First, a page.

Can a text message save a life? A 16-year-old teenager from Livermore says yes. Here’s the story of Christian, whose last name is being withheld for privacy.
Christian used to live in Sacramento, and because his mother was a drug addict, one day police raided their home to take his mother away.
He remembers her yelling at him, saying the arrest was his fault. She also said if it weren’t for him she would be happy.
Still, just before the police led her away, Christian shouted, “Mommy, I love you!”
Her response continues to haunt him.
“She said she didn’t love me and that if I loved her, I wouldn’t have let this happen,” he said.
This was one of the last times he saw her, and these devastating words changed his life. Although he was placed in a loving foster home, then adopted, and given everything he needed to succeed in life, his birth mother’s words stayed with him.
“I still felt so alone,” he said.
For attention, Christian started acting out in school and in church. He never talked to anyone about what he was going through. “I hid my feelings because I didn’t think anyone would care,” he said. In fact, Christian decided that whenever he had negative thoughts, he would force himself not to think about them. When this didn’t work and he became depressed, he decided to hide this as well.
This led to nightmares in which his mother’s words were repeated over and over.
Finally, he couldn’t take it anymore, so at age 13 he started drinking and using drugs. Finding only temporary relief, he tried to drown himself in a lake while working at a camp one summer. Half drunk, Christian fell into the lake and sank into the water’s darkness. He remembers the moon starting to fade when a senior camp employee jumped in and saved his life.
Several months later in December 2009, he attended a party where a girl he knew asked him what was wrong.
“I froze,” he said. “How did she know? I thought I was able to hide my world from everyone.”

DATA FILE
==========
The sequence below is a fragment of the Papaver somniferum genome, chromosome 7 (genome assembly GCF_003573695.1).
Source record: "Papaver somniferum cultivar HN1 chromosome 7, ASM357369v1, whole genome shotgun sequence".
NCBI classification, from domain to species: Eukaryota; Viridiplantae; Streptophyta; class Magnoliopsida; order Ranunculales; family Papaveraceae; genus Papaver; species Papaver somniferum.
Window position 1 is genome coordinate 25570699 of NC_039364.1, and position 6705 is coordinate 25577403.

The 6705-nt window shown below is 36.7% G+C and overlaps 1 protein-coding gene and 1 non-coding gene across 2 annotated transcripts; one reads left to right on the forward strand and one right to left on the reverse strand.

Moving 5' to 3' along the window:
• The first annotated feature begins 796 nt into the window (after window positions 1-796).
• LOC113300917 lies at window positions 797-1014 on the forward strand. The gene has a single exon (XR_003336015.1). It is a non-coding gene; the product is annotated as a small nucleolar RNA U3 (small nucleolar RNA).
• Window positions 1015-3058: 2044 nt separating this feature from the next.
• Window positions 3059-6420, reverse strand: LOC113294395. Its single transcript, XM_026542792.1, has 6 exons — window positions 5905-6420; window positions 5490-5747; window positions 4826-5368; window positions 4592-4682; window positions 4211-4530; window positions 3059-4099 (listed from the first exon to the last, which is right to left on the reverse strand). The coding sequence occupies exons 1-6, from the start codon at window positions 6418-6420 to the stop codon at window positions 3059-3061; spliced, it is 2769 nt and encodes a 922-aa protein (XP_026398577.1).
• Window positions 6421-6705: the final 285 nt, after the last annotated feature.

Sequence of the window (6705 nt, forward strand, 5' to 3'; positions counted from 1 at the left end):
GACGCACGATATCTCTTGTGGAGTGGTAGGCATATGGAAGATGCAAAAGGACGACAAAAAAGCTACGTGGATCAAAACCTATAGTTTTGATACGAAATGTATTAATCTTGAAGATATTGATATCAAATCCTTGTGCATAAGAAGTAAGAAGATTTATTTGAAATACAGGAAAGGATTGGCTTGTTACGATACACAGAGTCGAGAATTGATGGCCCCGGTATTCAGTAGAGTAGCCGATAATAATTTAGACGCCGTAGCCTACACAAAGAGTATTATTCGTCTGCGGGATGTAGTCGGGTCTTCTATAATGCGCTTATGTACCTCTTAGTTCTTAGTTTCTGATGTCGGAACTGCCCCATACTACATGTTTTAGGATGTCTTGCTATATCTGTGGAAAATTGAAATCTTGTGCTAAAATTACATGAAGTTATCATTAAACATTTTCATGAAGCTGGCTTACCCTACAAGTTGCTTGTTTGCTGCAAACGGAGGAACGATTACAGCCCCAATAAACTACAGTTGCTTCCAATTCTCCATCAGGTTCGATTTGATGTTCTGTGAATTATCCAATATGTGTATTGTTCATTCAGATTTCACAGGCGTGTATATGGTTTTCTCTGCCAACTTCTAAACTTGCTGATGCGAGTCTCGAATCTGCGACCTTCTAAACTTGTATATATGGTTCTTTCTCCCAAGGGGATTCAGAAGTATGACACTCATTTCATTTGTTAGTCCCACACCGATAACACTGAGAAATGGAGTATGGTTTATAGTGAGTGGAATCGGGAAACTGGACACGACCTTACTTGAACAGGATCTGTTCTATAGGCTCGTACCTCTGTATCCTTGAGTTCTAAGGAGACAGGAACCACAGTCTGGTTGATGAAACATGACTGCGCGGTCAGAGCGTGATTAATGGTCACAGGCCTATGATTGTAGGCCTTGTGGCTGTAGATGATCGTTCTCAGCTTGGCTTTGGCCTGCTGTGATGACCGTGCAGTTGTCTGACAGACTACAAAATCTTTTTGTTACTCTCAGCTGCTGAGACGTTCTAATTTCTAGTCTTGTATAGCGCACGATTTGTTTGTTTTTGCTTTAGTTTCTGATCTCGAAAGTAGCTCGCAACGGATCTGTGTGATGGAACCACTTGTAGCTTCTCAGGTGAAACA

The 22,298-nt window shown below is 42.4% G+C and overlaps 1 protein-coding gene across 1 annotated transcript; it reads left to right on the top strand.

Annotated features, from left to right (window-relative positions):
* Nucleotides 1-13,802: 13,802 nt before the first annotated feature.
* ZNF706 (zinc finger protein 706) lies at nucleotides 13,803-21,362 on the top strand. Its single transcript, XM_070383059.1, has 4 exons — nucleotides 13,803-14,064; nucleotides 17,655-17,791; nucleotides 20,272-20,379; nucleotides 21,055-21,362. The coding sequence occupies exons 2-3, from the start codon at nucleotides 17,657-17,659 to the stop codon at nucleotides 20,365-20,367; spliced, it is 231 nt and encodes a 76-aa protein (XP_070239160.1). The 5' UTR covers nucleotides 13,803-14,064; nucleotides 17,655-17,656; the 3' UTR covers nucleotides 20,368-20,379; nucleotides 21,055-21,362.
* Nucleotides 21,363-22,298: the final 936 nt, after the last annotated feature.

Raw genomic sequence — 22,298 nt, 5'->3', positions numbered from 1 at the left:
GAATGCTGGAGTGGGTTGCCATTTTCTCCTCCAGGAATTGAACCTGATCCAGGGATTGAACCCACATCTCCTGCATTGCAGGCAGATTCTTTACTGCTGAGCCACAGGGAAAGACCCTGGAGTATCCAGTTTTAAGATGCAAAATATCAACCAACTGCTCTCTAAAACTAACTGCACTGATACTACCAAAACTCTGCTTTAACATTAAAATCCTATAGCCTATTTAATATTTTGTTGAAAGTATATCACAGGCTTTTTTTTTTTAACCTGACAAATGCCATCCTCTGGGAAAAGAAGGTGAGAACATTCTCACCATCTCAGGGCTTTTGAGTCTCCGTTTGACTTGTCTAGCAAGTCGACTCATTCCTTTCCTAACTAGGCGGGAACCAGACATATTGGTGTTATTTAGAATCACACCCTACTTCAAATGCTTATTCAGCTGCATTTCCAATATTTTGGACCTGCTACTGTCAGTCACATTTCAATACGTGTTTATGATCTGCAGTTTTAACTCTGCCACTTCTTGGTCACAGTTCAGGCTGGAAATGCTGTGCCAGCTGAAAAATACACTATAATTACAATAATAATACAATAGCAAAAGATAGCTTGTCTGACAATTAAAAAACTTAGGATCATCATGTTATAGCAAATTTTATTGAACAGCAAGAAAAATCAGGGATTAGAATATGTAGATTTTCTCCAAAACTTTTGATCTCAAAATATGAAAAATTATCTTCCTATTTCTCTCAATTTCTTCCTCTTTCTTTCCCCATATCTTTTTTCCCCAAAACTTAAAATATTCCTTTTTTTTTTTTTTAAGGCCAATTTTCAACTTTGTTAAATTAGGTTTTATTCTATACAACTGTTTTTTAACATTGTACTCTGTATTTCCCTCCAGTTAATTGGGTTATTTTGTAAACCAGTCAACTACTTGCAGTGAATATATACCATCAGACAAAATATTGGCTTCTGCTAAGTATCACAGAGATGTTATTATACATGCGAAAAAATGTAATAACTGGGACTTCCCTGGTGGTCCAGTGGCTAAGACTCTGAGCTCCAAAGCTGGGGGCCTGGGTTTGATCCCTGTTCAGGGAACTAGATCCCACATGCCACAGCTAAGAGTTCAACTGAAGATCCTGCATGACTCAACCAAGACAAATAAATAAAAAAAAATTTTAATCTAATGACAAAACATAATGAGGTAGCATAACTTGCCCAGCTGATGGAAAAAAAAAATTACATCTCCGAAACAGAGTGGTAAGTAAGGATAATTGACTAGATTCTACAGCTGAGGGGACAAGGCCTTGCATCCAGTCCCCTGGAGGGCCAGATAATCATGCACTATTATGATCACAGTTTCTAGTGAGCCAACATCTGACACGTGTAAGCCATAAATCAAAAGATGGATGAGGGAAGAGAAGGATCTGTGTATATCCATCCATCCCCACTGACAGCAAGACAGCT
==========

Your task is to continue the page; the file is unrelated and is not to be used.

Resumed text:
Over the next six months, Christian told his friend about his boyhood. It felt good to talk about it, he said. When she learned about his use of drugs and alcohol, she told him to stop. Christian tried, but couldn’t stop. So again he saw only one solution: suicide. In June 2010, as he cut into his arm and the blood began to flow in his sink, he heard a buzz in his room from his cell phone.
“It was a text from my friend,” he said. She had typed “Sup,” short for “What’s up?”
“That text stopped me from killing myself,” Christian said. He decided to respond, and that was enough to distract him “from one of the stupidest decisions of my life,” he said.
Christian opened up even more to his friend. Again she wanted him to stop his substance abuse, but this time she asked him instead of telling him.
“I realized it was my choice now,” he said.
So Christian stopped. He started to focus on what matters in life. He grew closer to his parents. He stayed in touch with his friend.
“I was learning how to die and she taught me how to live,” he said.
Christian knows that life will be hard for him. “I will run into problems and I will stumble,” he said, “but as long I have my God, my family, and my friends, I will make it through.”
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